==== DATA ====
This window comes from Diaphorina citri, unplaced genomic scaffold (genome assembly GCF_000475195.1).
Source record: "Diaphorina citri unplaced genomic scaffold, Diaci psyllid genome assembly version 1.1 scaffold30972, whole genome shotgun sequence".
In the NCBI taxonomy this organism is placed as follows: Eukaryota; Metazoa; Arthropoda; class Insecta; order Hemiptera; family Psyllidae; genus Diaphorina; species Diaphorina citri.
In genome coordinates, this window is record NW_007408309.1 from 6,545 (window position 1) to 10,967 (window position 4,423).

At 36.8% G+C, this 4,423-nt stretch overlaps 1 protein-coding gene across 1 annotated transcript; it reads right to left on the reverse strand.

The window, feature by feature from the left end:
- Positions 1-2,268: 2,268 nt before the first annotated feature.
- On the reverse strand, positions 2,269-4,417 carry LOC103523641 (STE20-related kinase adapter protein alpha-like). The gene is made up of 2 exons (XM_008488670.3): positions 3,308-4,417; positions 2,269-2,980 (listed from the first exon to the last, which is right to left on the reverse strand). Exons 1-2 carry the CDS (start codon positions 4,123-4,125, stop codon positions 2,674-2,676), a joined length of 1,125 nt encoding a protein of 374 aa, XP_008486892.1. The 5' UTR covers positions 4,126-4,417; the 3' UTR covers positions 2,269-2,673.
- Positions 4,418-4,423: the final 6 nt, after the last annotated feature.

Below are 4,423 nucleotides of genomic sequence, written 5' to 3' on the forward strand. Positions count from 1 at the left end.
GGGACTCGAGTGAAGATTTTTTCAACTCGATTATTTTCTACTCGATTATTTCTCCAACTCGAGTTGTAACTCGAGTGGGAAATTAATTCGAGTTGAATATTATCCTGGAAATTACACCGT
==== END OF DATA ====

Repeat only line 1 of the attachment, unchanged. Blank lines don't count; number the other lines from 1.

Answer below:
This window comes from Diaphorina citri, unplaced genomic scaffold (genome assembly GCF_000475195.1).